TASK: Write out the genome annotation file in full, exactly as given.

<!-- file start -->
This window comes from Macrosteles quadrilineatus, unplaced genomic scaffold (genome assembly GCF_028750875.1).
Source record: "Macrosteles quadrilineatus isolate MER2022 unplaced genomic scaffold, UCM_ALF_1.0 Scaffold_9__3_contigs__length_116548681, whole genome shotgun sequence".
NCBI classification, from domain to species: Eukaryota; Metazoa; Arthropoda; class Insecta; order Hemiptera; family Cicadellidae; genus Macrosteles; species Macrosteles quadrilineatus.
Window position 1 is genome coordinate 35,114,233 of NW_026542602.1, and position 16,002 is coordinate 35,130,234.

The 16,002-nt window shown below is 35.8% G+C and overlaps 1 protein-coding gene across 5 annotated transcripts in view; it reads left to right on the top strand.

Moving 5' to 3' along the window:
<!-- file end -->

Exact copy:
This window comes from Macrosteles quadrilineatus, unplaced genomic scaffold (genome assembly GCF_028750875.1).
Source record: "Macrosteles quadrilineatus isolate MER2022 unplaced genomic scaffold, UCM_ALF_1.0 Scaffold_9__3_contigs__length_116548681, whole genome shotgun sequence".
NCBI classification, from domain to species: Eukaryota; Metazoa; Arthropoda; class Insecta; order Hemiptera; family Cicadellidae; genus Macrosteles; species Macrosteles quadrilineatus.
Window position 1 is genome coordinate 35,114,233 of NW_026542602.1, and position 16,002 is coordinate 35,130,234.

The 16,002-nt window shown below is 35.8% G+C and overlaps 1 protein-coding gene across 5 annotated transcripts in view; it reads left to right on the top strand.

Moving 5' to 3' along the window: